Fast Food Forward, an advocacy organization, makes an eloquent emotional plea for the wellbeing of restaurant workers: “In America, people who work hard should be able to afford basic necessities like groceries, rent, childcare and transportation.” Who can argue with that?
Similarly The Fight for Fifteen organization comes up with this argument, “We Work, We Sweat, Put $15 on Our Check!” How do you argue with that?
As with most emotional arguments they are light on thought. One of the problems with artificially pricing labor by government fiat rather than market forces is that consequences are not as visible to the naked eye as the alleged benefits.
Not that long ago we had service stations in America rather than gas stations. When you pulled in a young person would come to you window and say, “Fill her up?”
As you tank filled the attendant would wash your windows, check the oil and water and tire pressure. Where have those jobs gone? Why have those jobs disappeared?
They have gone to the same place the grocery store carry out boys have gone which is out of existence.
These jobs are generally phased out slowly as labor costs are arbitrarily increased so the impact is not as noticeable as if they disappeared overnight.
According to the National Restaurant Association nearly one third of all Americans got their first job in a restaurant.
- Nearly half were under age 25; this age group accounted for about 20 percent of all hourly paid workers.
- 15 percent of employed teenagers earned minimum wage or less, as compared to about 3 percent of workers over age 25.
- 63 percent were women and 37 percent were men; 5 percent of women earned minimum wage or less, as compared to 3 percent of men.
- 65 percent were part-time workers and 35 percent were full-time workers.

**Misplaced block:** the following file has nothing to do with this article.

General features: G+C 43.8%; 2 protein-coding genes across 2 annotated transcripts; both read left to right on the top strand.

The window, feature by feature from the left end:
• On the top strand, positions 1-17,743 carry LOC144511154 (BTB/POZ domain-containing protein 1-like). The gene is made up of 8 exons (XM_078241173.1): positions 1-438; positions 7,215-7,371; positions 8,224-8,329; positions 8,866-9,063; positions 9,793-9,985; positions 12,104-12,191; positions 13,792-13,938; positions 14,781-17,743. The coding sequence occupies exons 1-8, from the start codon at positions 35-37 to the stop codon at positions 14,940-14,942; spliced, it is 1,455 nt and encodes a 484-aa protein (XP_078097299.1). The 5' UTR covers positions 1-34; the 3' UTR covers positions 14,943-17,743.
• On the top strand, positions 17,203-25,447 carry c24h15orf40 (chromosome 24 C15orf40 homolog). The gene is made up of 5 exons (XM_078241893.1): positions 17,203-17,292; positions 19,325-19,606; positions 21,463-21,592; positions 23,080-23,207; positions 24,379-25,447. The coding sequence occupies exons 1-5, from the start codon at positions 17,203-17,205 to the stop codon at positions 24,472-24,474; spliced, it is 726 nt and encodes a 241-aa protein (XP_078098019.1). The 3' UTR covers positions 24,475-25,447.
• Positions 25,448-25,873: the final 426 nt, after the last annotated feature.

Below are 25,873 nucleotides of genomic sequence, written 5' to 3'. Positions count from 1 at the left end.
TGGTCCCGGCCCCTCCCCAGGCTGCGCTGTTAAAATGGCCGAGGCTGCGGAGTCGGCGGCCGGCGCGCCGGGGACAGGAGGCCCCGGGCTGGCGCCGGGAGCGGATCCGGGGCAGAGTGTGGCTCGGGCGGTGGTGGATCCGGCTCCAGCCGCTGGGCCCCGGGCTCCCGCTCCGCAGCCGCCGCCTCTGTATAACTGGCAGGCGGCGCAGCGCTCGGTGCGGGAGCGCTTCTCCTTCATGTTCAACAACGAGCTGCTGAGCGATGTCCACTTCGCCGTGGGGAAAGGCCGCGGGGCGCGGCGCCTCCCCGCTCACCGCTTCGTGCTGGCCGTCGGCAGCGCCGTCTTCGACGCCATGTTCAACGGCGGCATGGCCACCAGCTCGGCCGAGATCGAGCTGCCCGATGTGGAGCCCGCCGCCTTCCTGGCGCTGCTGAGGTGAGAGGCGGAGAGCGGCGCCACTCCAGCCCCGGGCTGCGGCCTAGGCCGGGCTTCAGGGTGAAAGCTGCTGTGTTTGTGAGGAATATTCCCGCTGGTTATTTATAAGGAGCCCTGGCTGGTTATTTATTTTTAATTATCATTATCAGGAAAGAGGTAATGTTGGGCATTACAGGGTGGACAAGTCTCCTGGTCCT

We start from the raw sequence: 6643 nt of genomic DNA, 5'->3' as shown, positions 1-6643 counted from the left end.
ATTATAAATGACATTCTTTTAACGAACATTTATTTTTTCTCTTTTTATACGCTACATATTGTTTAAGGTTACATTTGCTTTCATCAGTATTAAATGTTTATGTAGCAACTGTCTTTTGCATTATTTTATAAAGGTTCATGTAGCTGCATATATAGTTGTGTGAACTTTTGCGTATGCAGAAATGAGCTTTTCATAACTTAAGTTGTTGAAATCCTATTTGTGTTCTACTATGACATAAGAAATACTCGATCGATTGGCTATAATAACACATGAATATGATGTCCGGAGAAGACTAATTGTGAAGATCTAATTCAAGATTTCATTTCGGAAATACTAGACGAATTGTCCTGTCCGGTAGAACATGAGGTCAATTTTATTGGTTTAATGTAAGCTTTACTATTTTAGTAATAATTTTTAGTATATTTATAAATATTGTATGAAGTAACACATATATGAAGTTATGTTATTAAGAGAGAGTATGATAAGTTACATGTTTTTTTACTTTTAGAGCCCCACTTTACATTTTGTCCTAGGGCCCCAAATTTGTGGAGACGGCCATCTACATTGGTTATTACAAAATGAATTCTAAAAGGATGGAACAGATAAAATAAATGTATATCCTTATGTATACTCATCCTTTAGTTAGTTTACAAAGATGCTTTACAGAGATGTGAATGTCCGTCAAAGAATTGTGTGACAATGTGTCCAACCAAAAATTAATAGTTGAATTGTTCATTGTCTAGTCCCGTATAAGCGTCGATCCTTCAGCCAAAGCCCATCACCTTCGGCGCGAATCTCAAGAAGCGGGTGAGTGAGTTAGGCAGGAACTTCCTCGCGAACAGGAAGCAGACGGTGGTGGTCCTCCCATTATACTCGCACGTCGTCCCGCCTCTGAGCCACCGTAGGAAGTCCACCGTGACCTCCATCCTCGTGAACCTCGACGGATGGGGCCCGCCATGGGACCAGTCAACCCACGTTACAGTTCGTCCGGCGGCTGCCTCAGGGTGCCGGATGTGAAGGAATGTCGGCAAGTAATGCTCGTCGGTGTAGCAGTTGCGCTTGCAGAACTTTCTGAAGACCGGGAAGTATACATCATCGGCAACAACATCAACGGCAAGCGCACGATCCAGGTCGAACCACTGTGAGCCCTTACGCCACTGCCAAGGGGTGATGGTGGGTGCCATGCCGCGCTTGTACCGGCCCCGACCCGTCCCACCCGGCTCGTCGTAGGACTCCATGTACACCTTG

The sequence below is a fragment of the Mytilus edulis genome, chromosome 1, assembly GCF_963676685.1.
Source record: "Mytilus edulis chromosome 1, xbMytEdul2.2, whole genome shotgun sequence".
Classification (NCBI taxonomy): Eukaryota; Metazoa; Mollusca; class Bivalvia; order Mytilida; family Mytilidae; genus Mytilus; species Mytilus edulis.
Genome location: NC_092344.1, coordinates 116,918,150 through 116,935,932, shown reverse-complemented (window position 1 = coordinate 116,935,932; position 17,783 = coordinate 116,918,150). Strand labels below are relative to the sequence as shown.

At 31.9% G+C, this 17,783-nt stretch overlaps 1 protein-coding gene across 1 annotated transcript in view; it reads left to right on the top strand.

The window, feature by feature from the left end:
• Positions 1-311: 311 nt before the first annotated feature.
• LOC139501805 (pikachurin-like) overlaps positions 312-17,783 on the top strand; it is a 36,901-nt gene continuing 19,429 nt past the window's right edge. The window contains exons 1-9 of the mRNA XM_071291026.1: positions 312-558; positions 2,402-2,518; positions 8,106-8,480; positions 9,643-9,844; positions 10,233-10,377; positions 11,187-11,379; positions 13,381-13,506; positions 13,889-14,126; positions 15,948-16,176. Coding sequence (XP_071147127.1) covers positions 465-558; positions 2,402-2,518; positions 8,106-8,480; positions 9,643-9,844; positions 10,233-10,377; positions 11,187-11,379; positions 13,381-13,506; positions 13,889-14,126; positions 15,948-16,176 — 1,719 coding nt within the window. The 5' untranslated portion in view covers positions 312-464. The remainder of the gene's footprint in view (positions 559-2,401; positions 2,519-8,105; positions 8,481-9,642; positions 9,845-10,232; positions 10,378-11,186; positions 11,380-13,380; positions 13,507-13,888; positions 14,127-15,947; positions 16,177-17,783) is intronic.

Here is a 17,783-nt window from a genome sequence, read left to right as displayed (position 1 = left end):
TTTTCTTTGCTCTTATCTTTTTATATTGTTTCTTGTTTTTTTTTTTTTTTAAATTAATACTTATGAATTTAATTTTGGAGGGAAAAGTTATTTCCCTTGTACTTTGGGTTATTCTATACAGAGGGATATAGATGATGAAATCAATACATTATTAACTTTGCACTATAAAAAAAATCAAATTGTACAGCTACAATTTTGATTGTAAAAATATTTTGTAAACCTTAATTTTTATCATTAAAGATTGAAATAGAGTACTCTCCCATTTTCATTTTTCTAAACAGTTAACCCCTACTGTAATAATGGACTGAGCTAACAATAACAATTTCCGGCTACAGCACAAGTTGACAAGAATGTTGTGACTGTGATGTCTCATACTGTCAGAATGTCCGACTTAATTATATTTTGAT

- 11 percent were in the West; 16 percent were in the Northeast; 26 percent were in the Mid-west; 47 percent were in the South.
- 65 percent were in service occupations, with 50 percent in food preparation and serving related occupations.
Eighty-one percent of minimum wage workers do not live in poverty.
As increases in the minimum wage led to self-serve gas stations and carry your own groceries, new increases will inevitably lead to self-serve restaurants. In fact it is already happening.
“Wendy’s said that self-service ordering kiosks will be made available across its 6,000-plus restaurants in the second half of the year as minimum wage hikes and a tight labor market push up wages.
It will be up to franchisees whether to deploy the labor-saving technology, but Wendy’s President Todd Penegor did note that some franchise locations have been raising prices to offset wage hikes.”
These are stepping stone jobs and they are disappearing. They are valuable in that they are normally first time jobs and they teach young adults how to function in the work place and the rules of the road which are much different than the rules in high school or college.
Is it any wonder that the percentage of young adults still living with their parents up to age 35 is the highest on records were first kept in 1880?
“Many of America’s young adults appear to be in no hurry to move out of their old bedrooms.
“For the first time on record, living with parents is now the most common arrangement for people ages 18 to 34, an analysis of census data by the Pew Research Center has found.”
“And the proportion of older millennials — those ages 25 to 34 — who are living at home has reached its highest point (19 percent) on record, Pew analysts said.”
“Nearly one-third of all millennials live with their parents, slightly more than the proportion who live with a spouse or partner. It’s the first time that living at home has outpaced living with a spouse for this age group since such record-keeping began in 1880.”
This is a direct result of the types of initiatives like those pushed by Fight for Fifteen and the Fast Food Forward campaign.